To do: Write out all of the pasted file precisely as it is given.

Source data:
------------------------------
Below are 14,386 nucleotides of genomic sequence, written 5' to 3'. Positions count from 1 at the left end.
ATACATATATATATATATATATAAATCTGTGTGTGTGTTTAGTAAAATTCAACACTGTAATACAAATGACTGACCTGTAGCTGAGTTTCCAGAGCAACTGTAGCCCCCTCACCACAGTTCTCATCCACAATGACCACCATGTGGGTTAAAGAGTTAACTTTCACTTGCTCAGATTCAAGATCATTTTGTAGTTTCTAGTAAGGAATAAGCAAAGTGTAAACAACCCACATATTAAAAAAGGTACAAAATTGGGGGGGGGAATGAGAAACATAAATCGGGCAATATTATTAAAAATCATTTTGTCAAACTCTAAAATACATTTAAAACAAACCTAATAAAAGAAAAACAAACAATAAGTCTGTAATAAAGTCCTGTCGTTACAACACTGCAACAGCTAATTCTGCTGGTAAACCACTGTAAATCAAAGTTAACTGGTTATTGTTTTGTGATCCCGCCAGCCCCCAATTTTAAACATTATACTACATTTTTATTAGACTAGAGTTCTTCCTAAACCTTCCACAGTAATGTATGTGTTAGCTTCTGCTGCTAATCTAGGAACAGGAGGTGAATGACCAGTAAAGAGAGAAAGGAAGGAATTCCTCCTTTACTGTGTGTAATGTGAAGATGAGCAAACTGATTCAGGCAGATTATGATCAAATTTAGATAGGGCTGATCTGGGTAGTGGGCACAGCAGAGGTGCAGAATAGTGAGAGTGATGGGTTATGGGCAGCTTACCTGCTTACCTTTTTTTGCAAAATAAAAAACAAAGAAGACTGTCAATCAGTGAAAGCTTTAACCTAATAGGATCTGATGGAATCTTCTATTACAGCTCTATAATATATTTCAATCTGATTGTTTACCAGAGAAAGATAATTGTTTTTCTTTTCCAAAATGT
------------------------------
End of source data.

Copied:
Below are 14,386 nucleotides of genomic sequence, written 5' to 3'. Positions count from 1 at the left end.
ATACATATATATATATATATATAAATCTGTGTGTGTGTTTAGTAAAATTCAACACTGTAATACAAATGACTGACCTGTAGCTGAGTTTCCAGAGCAACTGTAGCCCCCTCACCACAGTTCTCATCCACAATGACCACCATGTGGGTTAAAGAGTTAACTTTCACTTGCTCAGATTCAAGATCATTTTGTAGTTTCTAGTAAGGAATAAGCAAAGTGTAAACAACCCACATATTAAAAAAGGTACAAAATTGGGGGGGGGAATGAGAAACATAAATCGGGCAATATTATTAAAAATCATTTTGTCAAACTCTAAAATACATTTAAAACAAACCTAATAAAAGAAAAACAAACAATAAGTCTGTAATAAAGTCCTGTCGTTACAACACTGCAACAGCTAATTCTGCTGGTAAACCACTGTAAATCAAAGTTAACTGGTTATTGTTTTGTGATCCCGCCAGCCCCCAATTTTAAACATTATACTACATTTTTATTAGACTAGAGTTCTTCCTAAACCTTCCACAGTAATGTATGTGTTAGCTTCTGCTGCTAATCTAGGAACAGGAGGTGAATGACCAGTAAAGAGAGAAAGGAAGGAATTCCTCCTTTACTGTGTGTAATGTGAAGATGAGCAAACTGATTCAGGCAGATTATGATCAAATTTAGATAGGGCTGATCTGGGTAGTGGGCACAGCAGAGGTGCAGAATAGTGAGAGTGATGGGTTATGGGCAGCTTACCTGCTTACCTTTTTTTGCAAAATAAAAAACAAAGAAGACTGTCAATCAGTGAAAGCTTTAACCTAATAGGATCTGATGGAATCTTCTATTACAGCTCTATAATATATTTCAATCTGATTGTTTACCAGAGAAAGATAATTGTTTTTCTTTTCCAAAATGT